The WINSTON S. CHURCHILL is the third ship in a new Flight of 23 ARLEIGH BURKE (DDG51) class guided missile destroyers being acquired by the Navy. (A Flight is a subset of a class of ships to which significant modifications/upgrades have been made.) These ships are referred to as the Flight IIA ships and they represent the largest single upgrade to the original DDG 51-class destroyer.

The USS JOHN PAUL JONES (DDG 53) was shock tested off the coast of California in June 1994 to assess the survivability of the original DDG 51 class destroyer. Flight IIA ships are significantly different from the original DDG 51-class destroyers in their design. Major structural changes include the addition of a helicopter hangar, Vertical Launch System foundation changes, and raising the aft radar arrays. Major equipment changes include the addition of a ship-wide Fiber Optic Data Multiplexing System, a Zonal Electrical Power Distribution System involving the addition of switchboards and load centers throughout the ship, and the widespread use of commercial equipment in various mission critical systems to reduce the cost of the ships. Typically the lead ship of a new class or major upgrade is shock tested. The WINSTON S. CHURCHILL was selected as the shock trial ship because it has additional design changes that will not be included in the first two Flight IIA ships, and therefore, it is more representative of the Flight.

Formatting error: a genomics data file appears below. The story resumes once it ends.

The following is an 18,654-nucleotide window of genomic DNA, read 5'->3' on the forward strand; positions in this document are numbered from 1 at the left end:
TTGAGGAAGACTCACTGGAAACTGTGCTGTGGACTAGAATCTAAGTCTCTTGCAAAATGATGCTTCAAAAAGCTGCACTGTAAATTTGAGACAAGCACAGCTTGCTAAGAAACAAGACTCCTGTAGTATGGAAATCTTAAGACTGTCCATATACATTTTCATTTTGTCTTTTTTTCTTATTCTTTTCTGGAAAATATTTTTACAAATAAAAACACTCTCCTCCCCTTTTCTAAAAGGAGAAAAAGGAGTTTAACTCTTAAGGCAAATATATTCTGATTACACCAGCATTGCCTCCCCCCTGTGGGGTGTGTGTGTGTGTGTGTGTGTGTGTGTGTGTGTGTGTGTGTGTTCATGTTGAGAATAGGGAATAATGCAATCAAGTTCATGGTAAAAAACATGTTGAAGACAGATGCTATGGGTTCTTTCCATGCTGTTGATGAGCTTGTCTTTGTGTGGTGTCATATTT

The Navy's proposed action is to conduct a shock trial of the WINSTON S. CHURCHILL at an offshore, deep-water location. The ship would be subjected to a series of three-four 4,536 kg (10,000 lb) explosive charge detonations sometime between 1 May and 30 September, 2001. Three detonations are needed to collect adequate data on survivability. A fourth detonation would be conducted by the Navy only if one of the planned three detonations fails to provide technically acceptable data (e.g., due to equipment failure or some other technical problem).